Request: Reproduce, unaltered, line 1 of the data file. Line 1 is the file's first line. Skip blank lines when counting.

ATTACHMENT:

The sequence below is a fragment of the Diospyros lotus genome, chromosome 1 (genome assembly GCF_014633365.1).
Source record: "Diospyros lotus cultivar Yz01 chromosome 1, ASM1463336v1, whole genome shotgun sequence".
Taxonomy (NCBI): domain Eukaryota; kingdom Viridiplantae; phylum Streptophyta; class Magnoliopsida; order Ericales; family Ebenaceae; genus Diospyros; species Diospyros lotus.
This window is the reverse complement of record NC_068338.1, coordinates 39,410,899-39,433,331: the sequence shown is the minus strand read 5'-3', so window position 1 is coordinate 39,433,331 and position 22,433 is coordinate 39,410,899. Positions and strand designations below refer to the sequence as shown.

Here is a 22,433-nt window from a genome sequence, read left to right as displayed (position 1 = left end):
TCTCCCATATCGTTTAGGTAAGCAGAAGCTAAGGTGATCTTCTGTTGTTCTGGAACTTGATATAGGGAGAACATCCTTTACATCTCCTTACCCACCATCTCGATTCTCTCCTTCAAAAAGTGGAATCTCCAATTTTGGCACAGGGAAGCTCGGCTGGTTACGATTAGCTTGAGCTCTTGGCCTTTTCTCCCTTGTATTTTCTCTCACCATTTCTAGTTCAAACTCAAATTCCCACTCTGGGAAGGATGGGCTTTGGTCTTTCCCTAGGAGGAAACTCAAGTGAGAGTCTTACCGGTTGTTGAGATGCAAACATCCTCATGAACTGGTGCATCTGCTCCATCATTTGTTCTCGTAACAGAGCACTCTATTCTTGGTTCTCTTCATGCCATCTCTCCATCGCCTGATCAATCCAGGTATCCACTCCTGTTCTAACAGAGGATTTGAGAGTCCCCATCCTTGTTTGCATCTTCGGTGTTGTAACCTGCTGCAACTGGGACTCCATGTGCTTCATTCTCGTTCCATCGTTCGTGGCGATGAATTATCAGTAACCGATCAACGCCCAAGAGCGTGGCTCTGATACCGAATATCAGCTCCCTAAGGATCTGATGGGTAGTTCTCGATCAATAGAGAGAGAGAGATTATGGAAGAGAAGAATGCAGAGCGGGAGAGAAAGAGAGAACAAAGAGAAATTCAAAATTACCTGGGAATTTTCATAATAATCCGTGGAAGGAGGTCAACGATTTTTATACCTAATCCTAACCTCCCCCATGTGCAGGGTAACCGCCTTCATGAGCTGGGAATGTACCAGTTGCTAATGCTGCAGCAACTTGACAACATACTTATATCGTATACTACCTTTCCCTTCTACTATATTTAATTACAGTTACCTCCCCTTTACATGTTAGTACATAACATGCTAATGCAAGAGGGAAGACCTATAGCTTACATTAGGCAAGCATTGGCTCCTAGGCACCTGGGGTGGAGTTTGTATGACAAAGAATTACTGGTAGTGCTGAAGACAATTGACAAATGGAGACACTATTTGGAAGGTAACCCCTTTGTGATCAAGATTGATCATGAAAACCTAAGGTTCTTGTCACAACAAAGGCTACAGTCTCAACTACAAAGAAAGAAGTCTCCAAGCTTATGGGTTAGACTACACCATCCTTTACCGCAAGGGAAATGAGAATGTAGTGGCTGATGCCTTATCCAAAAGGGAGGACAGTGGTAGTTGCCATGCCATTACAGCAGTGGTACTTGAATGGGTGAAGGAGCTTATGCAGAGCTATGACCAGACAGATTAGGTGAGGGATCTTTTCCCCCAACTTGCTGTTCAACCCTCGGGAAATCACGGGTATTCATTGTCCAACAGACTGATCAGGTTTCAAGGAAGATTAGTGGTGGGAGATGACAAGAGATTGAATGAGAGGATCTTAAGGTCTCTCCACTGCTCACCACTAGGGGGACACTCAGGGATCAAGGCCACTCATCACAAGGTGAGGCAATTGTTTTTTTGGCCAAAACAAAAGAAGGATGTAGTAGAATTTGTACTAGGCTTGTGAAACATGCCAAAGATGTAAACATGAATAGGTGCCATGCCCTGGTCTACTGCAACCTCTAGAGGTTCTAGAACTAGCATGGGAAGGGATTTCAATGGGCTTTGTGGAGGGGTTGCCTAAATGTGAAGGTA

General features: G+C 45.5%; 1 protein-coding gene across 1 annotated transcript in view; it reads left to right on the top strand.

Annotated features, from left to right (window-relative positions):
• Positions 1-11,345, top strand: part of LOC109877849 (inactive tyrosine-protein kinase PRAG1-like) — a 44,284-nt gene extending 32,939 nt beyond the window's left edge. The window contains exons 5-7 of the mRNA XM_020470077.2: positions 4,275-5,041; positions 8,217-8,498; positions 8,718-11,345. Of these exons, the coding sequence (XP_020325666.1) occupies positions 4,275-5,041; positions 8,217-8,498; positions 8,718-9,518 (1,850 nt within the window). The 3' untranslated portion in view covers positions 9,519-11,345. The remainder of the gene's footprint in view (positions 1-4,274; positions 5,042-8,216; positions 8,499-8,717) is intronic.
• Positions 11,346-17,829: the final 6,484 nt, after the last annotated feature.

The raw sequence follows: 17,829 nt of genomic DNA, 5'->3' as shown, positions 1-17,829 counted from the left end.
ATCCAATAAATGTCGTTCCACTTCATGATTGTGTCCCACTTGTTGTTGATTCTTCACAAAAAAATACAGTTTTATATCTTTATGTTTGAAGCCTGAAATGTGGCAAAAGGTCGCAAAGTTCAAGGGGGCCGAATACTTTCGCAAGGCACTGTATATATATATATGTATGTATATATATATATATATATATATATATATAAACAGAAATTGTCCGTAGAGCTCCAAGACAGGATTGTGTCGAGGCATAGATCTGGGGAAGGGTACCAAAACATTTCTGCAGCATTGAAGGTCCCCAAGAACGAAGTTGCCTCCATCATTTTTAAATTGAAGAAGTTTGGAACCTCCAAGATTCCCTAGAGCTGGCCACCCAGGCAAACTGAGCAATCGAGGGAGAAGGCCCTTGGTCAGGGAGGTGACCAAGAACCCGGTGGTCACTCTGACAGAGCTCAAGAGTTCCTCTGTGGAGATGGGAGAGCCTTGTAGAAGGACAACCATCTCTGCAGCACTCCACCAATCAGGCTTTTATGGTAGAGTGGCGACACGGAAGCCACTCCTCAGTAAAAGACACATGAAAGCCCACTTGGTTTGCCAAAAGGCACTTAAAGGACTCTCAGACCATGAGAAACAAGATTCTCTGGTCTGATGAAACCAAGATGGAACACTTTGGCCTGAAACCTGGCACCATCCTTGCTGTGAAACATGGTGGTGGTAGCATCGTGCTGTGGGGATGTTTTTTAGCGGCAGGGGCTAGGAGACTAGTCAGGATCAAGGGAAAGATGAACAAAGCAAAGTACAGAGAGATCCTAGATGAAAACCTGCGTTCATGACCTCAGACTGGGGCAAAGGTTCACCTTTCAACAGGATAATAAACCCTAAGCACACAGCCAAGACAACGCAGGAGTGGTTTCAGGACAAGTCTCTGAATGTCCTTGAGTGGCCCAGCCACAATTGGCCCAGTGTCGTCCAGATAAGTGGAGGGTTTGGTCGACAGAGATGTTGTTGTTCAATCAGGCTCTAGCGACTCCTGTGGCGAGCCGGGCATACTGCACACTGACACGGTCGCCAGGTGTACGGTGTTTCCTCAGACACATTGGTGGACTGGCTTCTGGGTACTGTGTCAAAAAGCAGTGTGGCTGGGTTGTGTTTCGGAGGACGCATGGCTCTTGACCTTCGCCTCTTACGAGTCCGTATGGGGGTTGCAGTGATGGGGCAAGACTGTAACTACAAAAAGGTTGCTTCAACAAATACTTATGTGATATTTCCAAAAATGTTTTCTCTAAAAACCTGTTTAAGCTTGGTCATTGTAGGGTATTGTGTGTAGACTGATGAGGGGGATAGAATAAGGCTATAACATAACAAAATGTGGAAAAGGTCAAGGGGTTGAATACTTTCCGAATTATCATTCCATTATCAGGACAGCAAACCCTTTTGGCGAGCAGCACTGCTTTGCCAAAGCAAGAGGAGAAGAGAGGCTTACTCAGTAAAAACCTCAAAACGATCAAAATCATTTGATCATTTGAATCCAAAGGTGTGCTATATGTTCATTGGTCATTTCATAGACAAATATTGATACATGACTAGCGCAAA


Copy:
The sequence below is a fragment of the Diospyros lotus genome, chromosome 1 (genome assembly GCF_014633365.1).